Displaying all 20 publications

  1. Yeo SK, Ong JS, Liong MT
    Appl Biochem Biotechnol, 2014 Oct;174(4):1496-1509.
    PMID: 25119552 DOI: 10.1007/s12010-014-1141-6
    This study aimed to evaluate the effects of electroporation on growth, bioconversion of isoflavones, and probiotic properties of parent organisms and subsequent passages of Bifidobacterium longum FTDC 8643. Electroporation with the strength of electric field at 7.5 kV cm(-1) for 3.5 ms was applied on B. longum FTDC 8643. The viability of B. longum FTDC 8643 increased significantly upon treatment with electroporation. Such treatment also enhanced the intracellular and extracellular β-glucosidase activity, leading to enhanced production of bioactive isoflavone aglycones in mannitol-soymilk (P 
    Matched MeSH terms: Bacterial Adhesion/drug effects
  2. Hamzah N, Kasmuri N, Tao W, Singhal N, Padhye L, Swift S
    Braz J Microbiol, 2020 Sep;51(3):1317-1326.
    PMID: 32399689 DOI: 10.1007/s42770-020-00295-0
    Bacterial adhesion on surfaces is an essential initial step in promoting bacterial mobilization for soil bioremediation process. Modification of the cell surface is required to improve the adhesion of bacteria. The modification of physicochemical properties by rhamnolipid to Pseudomonas putida KT2442, Rhodococcus erythropolis 3586 and Aspergillus brasiliensis ATCC 16404 strains was analysed using contact angle measurements. The surface energy and total free energy of adhesion were calculated to predict the adhesion of both bacteria strains on the A. brasiliensis surface. The study of bacterial adhesion was carried out to evaluate experimental value with the theoretical results. Bacteria and fungi physicochemical properties were modified significantly when treated with rhamnolipid. The adhesion rate of P. putida improved by 16% with the addition of rhamnolipid (below 1 CMC), while the increase of rhamnolipid concentration beyond 1 CMC did not further enhance the bacterial adhesion. The addition of rhamnolipid did not affect the adhesion of R. erythropolis. A good relationship has been obtained in which water contact angle and surface energy of fungal surfaces are the major factors contributing to the bacterial adhesion. The adhesion is mainly driven by acid-base interaction. This finding provides insight to the role of physicochemical properties in controlling the bacterial adhesion on the fungal surface to enhance bacteria transport in soil bioremediation.
    Matched MeSH terms: Bacterial Adhesion/drug effects
  3. Hui YW, Dykes GA
    J Food Prot, 2012 Aug;75(8):1507-11.
    PMID: 22856578 DOI: 10.4315/0362-028X.JFP-12-062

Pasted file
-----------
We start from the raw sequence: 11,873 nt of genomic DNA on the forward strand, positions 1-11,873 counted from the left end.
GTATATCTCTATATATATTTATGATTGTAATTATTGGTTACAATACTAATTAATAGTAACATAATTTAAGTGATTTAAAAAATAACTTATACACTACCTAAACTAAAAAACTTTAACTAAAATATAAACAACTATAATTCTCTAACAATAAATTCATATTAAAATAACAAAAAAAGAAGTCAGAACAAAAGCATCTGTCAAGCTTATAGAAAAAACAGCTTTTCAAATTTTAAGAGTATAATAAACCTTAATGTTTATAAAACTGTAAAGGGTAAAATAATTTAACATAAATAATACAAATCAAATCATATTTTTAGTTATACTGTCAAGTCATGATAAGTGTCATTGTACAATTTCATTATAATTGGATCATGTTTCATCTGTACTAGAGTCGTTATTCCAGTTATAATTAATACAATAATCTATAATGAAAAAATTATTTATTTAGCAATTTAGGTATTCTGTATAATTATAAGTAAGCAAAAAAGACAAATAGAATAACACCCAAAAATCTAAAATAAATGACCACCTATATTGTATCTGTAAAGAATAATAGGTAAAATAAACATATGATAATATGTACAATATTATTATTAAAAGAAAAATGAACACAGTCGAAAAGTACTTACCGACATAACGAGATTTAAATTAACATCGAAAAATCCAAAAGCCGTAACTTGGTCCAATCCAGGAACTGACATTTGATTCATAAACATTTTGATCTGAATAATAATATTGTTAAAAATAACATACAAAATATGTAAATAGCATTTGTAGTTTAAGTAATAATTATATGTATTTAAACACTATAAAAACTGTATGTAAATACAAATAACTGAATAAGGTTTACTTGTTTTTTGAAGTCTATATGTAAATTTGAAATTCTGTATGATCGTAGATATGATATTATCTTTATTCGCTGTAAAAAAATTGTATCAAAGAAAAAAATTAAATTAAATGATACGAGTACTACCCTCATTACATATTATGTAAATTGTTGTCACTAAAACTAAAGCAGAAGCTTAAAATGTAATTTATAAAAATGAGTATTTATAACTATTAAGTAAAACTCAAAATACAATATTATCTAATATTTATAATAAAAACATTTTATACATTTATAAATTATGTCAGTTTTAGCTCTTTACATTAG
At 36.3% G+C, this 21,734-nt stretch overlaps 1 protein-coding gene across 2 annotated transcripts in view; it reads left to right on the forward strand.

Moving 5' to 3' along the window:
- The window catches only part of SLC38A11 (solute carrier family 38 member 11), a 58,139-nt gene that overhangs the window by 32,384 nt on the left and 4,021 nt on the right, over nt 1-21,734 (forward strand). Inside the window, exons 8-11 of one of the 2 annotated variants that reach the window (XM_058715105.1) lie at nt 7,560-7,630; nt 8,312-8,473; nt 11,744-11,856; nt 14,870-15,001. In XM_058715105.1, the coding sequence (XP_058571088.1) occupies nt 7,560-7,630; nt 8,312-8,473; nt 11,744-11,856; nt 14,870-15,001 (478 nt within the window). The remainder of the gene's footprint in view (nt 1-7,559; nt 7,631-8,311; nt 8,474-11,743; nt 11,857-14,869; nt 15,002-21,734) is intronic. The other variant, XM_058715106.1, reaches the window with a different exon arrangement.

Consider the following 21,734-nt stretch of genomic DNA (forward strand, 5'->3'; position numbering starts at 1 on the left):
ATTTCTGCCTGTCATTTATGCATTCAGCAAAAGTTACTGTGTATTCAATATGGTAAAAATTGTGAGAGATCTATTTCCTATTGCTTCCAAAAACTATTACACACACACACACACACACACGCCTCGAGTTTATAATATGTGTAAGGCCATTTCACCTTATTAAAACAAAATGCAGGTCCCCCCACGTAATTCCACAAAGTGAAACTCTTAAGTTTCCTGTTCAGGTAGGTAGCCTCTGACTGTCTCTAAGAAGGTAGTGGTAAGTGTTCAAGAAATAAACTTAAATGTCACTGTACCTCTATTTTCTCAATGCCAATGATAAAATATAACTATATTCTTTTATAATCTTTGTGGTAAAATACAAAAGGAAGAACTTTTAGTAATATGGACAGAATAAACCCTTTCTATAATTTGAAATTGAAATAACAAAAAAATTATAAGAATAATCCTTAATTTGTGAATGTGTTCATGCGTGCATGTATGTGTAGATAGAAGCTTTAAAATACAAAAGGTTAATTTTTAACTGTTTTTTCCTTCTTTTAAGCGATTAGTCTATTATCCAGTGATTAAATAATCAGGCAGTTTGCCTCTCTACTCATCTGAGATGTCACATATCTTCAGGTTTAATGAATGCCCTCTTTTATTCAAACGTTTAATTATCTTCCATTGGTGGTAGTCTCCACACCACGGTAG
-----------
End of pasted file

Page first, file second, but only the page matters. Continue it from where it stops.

The use of simple crude water extracts of common herbs to reduce bacterial attachment may be a cost-effective way to control bacterial foodborne pathogens, particularly in developing countries. The ability of water extracts of three common Malaysian herbs (Andrographis paniculata, Eurycoma longifolia, and Garcinia atroviridis) to modulate hydrophobicity and attachment to surfaces of five food-related bacterial strains (Bacillus cereus ATCC 14576, Escherichia coli ATCC 25922, Pseudomonas aeruginosa ATCC 10145, Salmonella Enteritidis ATCC 13076, Staphylococcus aureus ATCC 25923) were determined. The bacterial attachment to hydrocarbon assay was used to determine bacterial hydrophobicity. Staining and direct microscopic counts were used to determine attachment of bacteria to glass and stainless steel. Plating on selective media was used to determine attachment of bacteria to shrimp. All extracts were capable of either significantly ( P < 0.05) increasing or decreasing bacterial surface hydrophobicity, depending on the herb extract and bacteria combination. Bacterial attachment to all surfaces was either significantly (P < 0.05) increased or decreased, depending on the herb extract and bacteria combination. Overall, hydrophobicity did not show a significant correlation (P > 0.05) to bacterial attachment. For specific combinations of bacteria, surface material, and plant extract, significant correlations (R > 0.80) between hydrophobicity and attachment were observed. The highest of these was observed for S. aureus attachment to stainless steel and glass after treatment with the E. longifolia extract (R = 0.99, P < 0.01). The crude water herb extracts in this study were shown to have the potential to modulate specific bacterial and surface interactions and may, with further work, be useful for the simple and practical control of foodborne pathogens.
    Matched MeSH terms: Bacterial Adhesion/drug effects*
  4. Rahim ZH, Thurairajah N
    J Appl Oral Sci, 2011 Apr;19(2):137-46.
    PMID: 21552715
    INTRODUCTION: Previous studies have shown that Piper betle L. leaves extract inhibits the adherence of Streptococcus mutans to glass surface, suggesting its potential role in controlling dental plaque development.

    OBJECTIVES: In this study, the effect of the Piper betle L. extract towards S. mutans (with/without sucrose) using scanning electron microscopy (SEM) and on partially purified cell-associated glucosyltransferase activity were determined.

    MATERIAL AND METHODS: S. mutans were allowed to adhere to glass beads suspended in 6 different Brain Heart Infusion broths [without sucrose; with sucrose; without sucrose containing the extract (2 mg mL(-1) and 4 mg mL(-1)); with sucrose containing the extract (2 mg mL(-1) and 4 mg mL(-1))]. Positive control was 0.12% chlorhexidine. The glass beads were later processed for SEM viewing. Cell surface area and appearance and, cell population of S. mutans adhering to the glass beads were determined upon viewing using the SEM. The glucosyltransferase activity (with/without extract) was also determined. One- and two-way ANOVA were used accordingly.